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By Pat Doody 

Industrial hemp new to Cummings Valley

 

October 26, 2019

Pat Doody

Canadian grower SunSelect has been successfully producing tomatoes and peppers in their hydroponic greenhouse in Cummings Valley since 2015. Part of the original purchase by SunSelect was an additional 120 acres adjacent to the greenhouses that until 2019 had been leased to another grower. When that grower gave up the property, it became available for another Tehachapi area "first." In June, SunSelect began planting that acreage with industrial hemp. With the passage of the 2018 Farm Bill, hemp was removed from the controlled substance list as it has less than .3 percent of the THC found in Cannabis. It is now listed as an ordinary agricultural commodity.

Industrial hemp is a main source of CBD oil used for pain and anxiety control and in pet products. SunSelect has a contract with another Canadian company doing business in the United States for processing the hemp.

Short winters and long summers make an ideal climate for hemp. There is only one crop produced a year, planted in June and harvested in October or November. It is cut to the ground and everything is used. The buds and flowers are used to make CBD oil. The leaves and stalks are used to make fabric and hemp rope. Hemp is known to have a very unpleasant taste and anyone who tries to smoke industrial hemp will be in for a very unpleasant surprise.

"This is an experiment for us," said SunSelect President Chad Ianneo. They are using the organic vegetable model for growing, using oils to control pests.

They have hired all new people for the project. "We want to use locals as much as possible," said Ianneo. He feels that domestic hemp production could be a great opportunity for the county and the city. SunSelect is working with Kern County, the City of Tehachapi, the Community of Stallion Springs and local law enforcement on the project. The company provides limited access and onsite security.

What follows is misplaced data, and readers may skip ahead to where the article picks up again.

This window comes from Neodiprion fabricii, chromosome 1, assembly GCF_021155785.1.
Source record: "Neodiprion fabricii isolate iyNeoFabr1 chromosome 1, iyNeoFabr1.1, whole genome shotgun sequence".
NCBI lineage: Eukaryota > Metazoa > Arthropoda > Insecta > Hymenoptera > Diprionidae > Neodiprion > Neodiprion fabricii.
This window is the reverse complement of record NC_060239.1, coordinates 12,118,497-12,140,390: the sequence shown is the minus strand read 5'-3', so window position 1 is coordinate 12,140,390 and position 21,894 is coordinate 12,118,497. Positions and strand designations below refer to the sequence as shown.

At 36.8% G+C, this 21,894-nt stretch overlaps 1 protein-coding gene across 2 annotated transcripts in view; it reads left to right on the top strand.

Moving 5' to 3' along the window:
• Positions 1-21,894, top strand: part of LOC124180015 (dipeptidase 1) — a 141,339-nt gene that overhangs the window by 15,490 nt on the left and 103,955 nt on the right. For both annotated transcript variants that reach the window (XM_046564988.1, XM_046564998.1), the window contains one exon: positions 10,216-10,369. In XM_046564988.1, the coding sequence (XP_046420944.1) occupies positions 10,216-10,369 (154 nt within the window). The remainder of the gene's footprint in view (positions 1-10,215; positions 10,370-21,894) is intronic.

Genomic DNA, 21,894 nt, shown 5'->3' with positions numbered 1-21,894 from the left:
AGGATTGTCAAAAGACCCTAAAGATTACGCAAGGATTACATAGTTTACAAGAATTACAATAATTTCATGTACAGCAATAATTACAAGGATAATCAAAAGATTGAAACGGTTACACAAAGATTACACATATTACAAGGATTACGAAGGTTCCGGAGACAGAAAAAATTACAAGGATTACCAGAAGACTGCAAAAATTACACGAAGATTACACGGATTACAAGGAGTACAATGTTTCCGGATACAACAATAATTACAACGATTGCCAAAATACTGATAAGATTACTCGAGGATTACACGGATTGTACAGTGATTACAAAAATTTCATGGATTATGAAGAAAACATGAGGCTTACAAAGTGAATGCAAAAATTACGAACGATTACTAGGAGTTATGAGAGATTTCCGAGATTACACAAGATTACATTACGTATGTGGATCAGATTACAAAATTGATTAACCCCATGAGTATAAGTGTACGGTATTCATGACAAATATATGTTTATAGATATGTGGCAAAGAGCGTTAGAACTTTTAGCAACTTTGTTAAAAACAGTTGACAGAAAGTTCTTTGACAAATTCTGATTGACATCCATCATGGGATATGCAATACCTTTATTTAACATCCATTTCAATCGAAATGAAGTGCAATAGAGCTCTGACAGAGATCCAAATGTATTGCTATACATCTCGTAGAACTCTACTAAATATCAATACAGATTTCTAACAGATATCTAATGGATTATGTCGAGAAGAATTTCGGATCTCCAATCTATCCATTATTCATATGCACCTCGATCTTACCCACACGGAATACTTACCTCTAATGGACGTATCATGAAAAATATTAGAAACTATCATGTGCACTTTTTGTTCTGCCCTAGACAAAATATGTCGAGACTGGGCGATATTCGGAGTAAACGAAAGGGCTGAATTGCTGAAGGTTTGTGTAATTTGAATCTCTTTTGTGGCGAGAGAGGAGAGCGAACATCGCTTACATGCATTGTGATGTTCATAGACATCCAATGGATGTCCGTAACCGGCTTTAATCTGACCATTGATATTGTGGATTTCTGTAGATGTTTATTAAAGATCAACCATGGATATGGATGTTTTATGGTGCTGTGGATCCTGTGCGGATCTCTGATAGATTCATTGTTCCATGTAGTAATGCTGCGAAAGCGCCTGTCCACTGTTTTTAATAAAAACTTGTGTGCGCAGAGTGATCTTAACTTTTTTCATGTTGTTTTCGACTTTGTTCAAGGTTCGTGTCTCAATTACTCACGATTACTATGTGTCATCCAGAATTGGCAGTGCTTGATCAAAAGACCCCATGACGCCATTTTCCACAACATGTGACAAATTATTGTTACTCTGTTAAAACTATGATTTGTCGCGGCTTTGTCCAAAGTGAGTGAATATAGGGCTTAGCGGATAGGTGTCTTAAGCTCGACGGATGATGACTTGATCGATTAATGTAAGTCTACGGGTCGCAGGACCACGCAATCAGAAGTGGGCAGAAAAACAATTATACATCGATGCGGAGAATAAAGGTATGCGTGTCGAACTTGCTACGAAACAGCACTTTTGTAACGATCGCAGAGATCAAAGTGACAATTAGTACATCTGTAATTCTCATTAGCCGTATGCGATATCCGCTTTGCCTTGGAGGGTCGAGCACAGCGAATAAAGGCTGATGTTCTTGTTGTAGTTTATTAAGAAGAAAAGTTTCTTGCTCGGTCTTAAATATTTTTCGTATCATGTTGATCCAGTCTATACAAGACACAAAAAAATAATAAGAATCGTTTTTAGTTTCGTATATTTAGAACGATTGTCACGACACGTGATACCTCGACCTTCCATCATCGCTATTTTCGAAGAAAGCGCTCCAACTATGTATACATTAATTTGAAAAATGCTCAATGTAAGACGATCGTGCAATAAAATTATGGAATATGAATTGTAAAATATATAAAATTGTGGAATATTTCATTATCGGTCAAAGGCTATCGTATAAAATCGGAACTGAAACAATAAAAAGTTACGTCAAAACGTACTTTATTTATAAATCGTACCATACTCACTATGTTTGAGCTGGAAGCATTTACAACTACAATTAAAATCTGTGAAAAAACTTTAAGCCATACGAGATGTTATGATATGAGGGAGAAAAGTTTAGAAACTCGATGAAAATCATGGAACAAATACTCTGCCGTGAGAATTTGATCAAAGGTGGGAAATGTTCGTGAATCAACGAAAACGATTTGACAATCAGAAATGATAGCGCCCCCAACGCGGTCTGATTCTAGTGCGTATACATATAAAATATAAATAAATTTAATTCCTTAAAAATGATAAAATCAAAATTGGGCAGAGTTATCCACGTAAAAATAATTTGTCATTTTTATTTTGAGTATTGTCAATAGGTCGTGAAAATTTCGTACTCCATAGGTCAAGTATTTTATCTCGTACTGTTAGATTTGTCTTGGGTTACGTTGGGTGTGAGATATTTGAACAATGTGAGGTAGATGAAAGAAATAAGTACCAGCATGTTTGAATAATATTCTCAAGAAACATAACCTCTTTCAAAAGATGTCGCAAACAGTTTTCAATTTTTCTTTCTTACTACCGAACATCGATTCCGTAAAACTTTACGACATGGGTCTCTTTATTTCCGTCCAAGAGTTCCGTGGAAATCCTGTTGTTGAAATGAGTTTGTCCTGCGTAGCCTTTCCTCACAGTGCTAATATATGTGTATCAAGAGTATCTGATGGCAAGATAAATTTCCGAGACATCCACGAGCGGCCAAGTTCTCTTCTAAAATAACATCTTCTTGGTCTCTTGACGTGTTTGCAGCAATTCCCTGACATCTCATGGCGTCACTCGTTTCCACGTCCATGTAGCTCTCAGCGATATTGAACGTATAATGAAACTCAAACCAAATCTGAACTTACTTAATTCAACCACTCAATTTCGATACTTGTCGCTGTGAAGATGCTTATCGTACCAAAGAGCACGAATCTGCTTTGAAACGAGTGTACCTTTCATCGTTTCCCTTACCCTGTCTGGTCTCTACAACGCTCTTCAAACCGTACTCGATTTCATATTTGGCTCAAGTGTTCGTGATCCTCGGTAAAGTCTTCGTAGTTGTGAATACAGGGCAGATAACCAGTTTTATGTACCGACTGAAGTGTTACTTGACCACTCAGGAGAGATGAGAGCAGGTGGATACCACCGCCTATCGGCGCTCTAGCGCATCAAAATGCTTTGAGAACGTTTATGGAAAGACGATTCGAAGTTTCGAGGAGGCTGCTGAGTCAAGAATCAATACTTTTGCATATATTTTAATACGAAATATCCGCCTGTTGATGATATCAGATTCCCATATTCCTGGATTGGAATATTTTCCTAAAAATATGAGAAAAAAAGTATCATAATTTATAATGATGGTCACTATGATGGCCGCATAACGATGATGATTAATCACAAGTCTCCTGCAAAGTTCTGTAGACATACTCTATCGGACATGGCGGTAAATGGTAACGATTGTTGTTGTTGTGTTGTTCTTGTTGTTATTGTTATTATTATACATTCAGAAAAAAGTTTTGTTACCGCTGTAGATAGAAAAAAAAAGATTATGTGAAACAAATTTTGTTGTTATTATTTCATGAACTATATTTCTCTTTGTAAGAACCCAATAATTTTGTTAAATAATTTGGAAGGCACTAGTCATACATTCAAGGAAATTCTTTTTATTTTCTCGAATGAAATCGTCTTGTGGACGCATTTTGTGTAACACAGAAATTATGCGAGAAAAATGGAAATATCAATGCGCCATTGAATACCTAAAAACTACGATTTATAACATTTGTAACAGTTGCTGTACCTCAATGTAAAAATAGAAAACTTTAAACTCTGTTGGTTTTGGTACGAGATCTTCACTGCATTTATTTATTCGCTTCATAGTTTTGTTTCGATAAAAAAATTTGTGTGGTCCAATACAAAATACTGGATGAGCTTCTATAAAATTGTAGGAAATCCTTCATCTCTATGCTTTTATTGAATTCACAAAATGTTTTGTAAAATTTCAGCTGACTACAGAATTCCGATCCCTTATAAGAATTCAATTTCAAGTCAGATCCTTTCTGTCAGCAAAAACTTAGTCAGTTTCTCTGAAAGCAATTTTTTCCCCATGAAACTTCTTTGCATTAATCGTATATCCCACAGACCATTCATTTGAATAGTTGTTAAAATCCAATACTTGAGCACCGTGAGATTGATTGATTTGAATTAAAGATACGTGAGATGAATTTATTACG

"In all, the growing process has been uneventful," said Ianneo. The company decided to install a fence when they discovered that the local deer found the young plants to their liking. The hemp was planted in sections and the company installed bright lights in the last-planted fields to speed up the plant growth; however, some of the neighbors found them disturbing. "We decided it was best to terminate our lighting experiment," said Ianneo.

Ianneo said that harvest is still scheduled for late-October or early November and the decision to plant again next summer will depend primarily on the volume and quality of this year's crop. "So far, we believe Cummings Valley is a great location for this crop," said Ianneo.

 
 

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